Recently we discussed surviving rapid change in media technologies. There comes a point where we embrace the fear of change. We accept it as inevitable, and grow willing to adapt new methods and technologies. But how does one go about embracing new skills?
Going back to college for a second degree is not an easy choice, both from a time commitment and from a financial perspective. One could debate whether or not another college degree could prepare you for a new profession given how fast technology is changing everything.
Don’t get me wrong. I have a Masters degree in Communications, Culture and Technology from Georgetown. I still use the lessons learned, but my degree was from 2000. The long-term value was learning media dynamics, and how to think about the way people use communications tools.
Getting that degree was expensive, and it’s not something I can easily do again. So, in that vein when I need to learn new technical skills, I turn to alternative methods. Here are some ways I have embraced learning.
1) Experiential Learning
Millennials (in general) have a great attitude about change. My friends Maddie Grant and Jamie Notter, co-authors of When Millennials Take Over, note that Millennials discard and adapt new technologies with the times. If one technology stops working, they move on to the next tool.
Learning by simply adapting a new method or tool can be extraordinarily difficult. Yet learning through experience can provide the deepest and most impactful knowledge. You know firsthand because you adapted by trial and error.
The challenge in this method is what I would call a sophomoric failure. A false confidence about how a technology or method works can carry you until a challenge arrives. There are often many tutorials online from people who have done the same thing, a virtual “YouTube University”, and sometimes these how-to articles and videos can help. But if the challenge is too stifling it could cost you a project or a job.
I would argue this is the challenge some social media experts face. They play with tools and talk about them, but cannot execute on projects based on their experience. A deficiency in the larger communications skill set is often the problem.
I self taught myself social media and learned several lessons along the way, including being more personal, reciprocation, etc. I became better with practice, but if I didn’t already possess other communications and marketing skills prior to my social start in 2006, I would have struggled a lot more.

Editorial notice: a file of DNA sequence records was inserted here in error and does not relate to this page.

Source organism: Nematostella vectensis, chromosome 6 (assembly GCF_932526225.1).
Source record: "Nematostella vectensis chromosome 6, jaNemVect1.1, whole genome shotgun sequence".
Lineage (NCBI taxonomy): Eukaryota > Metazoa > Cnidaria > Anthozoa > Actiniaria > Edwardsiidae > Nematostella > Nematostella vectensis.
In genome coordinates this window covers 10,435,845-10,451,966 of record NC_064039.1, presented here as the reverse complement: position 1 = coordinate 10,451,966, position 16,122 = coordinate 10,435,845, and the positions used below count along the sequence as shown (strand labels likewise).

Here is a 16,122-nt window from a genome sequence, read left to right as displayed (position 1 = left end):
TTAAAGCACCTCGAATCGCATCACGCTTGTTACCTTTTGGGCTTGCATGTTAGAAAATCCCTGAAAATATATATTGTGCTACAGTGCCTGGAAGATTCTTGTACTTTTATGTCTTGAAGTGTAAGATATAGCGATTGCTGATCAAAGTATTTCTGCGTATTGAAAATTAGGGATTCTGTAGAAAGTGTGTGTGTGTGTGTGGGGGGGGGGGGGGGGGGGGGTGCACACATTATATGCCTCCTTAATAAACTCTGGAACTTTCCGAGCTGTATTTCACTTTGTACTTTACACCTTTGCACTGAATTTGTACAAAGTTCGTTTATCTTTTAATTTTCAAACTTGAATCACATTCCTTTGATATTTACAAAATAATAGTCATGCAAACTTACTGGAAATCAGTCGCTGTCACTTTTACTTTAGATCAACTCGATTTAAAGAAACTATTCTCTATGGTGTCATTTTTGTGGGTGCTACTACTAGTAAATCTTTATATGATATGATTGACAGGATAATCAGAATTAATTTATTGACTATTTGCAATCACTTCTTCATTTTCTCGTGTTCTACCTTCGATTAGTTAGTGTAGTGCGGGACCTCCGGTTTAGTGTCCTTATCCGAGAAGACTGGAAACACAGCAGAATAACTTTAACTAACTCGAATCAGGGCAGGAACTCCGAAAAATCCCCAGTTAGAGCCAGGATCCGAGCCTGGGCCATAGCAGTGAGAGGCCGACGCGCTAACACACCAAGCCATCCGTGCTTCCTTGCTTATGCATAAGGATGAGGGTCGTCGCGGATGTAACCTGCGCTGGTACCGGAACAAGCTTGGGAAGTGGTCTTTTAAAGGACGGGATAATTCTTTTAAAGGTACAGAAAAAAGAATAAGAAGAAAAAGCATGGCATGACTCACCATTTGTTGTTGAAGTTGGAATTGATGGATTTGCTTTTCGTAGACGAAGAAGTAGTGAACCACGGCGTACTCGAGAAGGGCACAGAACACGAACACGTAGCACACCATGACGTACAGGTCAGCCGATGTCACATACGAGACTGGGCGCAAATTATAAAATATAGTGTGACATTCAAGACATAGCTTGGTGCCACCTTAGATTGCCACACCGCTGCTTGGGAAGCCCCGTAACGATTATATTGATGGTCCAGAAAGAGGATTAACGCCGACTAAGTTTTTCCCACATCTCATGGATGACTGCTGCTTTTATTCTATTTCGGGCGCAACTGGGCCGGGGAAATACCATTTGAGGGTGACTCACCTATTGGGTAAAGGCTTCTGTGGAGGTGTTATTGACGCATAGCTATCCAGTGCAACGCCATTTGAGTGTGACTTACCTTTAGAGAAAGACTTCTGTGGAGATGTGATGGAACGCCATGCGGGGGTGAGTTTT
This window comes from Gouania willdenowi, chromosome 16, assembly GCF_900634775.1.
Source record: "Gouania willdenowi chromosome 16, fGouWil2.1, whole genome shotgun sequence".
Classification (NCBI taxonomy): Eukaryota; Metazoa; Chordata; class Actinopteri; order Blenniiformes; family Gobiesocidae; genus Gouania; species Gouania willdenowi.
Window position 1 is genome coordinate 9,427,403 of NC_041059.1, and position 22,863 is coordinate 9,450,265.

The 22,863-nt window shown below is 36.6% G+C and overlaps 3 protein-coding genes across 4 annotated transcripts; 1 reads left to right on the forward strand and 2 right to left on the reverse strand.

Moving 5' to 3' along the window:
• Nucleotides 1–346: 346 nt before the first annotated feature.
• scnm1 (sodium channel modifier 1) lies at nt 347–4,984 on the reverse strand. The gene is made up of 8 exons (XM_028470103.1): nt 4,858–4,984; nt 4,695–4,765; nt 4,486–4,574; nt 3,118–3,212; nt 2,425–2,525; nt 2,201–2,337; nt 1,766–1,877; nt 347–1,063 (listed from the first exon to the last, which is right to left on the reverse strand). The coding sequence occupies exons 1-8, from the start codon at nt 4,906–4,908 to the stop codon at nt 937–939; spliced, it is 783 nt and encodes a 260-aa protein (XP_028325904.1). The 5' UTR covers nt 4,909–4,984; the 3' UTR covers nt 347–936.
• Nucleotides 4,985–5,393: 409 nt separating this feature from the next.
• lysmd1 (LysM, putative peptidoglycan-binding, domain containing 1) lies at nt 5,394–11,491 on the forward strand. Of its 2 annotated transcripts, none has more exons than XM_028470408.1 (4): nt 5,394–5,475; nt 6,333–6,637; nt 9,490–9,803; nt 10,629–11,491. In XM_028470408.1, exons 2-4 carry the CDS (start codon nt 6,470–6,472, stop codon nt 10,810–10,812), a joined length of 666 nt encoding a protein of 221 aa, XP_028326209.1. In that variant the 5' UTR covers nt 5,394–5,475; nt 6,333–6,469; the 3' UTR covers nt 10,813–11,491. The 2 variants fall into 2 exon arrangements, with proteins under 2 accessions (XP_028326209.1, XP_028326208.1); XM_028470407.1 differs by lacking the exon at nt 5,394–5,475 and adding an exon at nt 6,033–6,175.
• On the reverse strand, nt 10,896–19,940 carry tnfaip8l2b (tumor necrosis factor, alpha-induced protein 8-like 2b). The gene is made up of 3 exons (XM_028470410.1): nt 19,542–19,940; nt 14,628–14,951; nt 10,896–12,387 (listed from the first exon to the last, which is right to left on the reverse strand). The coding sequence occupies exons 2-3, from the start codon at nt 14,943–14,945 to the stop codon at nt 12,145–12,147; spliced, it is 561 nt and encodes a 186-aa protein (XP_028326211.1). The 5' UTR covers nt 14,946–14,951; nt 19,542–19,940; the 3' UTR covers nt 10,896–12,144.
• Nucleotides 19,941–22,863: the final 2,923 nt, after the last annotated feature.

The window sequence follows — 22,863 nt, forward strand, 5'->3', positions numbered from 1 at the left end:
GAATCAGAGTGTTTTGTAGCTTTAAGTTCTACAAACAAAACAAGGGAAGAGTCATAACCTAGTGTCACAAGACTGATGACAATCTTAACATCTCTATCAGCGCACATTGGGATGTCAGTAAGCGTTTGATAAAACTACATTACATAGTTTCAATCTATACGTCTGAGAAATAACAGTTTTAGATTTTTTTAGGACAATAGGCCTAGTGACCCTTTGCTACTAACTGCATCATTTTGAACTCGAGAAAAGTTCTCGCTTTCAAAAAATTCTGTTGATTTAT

2) Conferences and Seminars
Seminars, one-day workshops, and conferences are a quick way to jolt your thinking. They help you think about challenges in a different way. These types of events usually offer a quick lesson(s), and some examples from a more experienced person(s).
The value of a seminar is a quick fix to stale thinking. It may be all you need. But make no bones about it, the impetus is still upon you to learn and excel after the event.
Further, it’s important to have a discerning eye at conferences. Not all events are created equally. At even the highest quality conferences, not all sessions are equal. To use the social media expert analogy again, you may be just getting more sophomoric knowledge from another sophomore. Look for real examples and experience to discern the value of the tips offered.
When I first sought outside experience in 2014 to break out of a stagnant period as a photographer, I paid for three workshops from KelbyOne, National Geographic, and Nikon. The lessons were valuable, and I still use them today.
3) Intensive Experiences
A different method of learning is to take on an immersive experience. This basically puts you into a highly engaged full-time work simulation or learning environment. You are run through numerous exercises under the guidance of an experienced professional or instructor.
The effort is intense. It can blow your mind. But the new skills gained are invaluable and can really help you break out of a rut, and forge new ground. The trick is to continue using the skills in your regular work.
There are many examples of intensive workshop environments. Today’s coding academies are great examples. Language immersion seminars and schools are a more classic example.
The Santa Fe Photography Workshop I participated in over the summer was one such experience. I learned quite a lot, and have since used the tips Tony Corbell passed on in several situations, including the above photograph of my daughter Soleil.
4) Continuing Education
Getting away for a week to several months may not be an option for many people. This is where traditional education and corporate training comes into play.
Learning through continuing education credits may not be as hip as a conference in a schwanky location or an immersion course, but it offers a proven way of learning new skills for work. The time commitment is much more reasonable (one or two evenings a week), and while homework isn’t necessarily fun, it offers a familiar routine for most.
Consider that many employers will compensate you for taking on a training program. It makes you more valuable to them. And continuing education and approved training courses are considered to be more acceptable and safe methods of learning.
When I worked at TMP Worldwide 15 years ago, I got moved into business development for a period of time (Yeah, I know, embarrassing, but I loved it!). At the time, my manager assessed my skills and suggested a Dale Carnegie sales training course. By the time two month-long class was over I had become the class SalesTalk champion, and I closed two multi-million dollar deals within the next year. Not too shabby.
These are just four ways I have learned new professional skills outside of the traditional college degree. What would you add for those looking to sharpen or reboot their skills?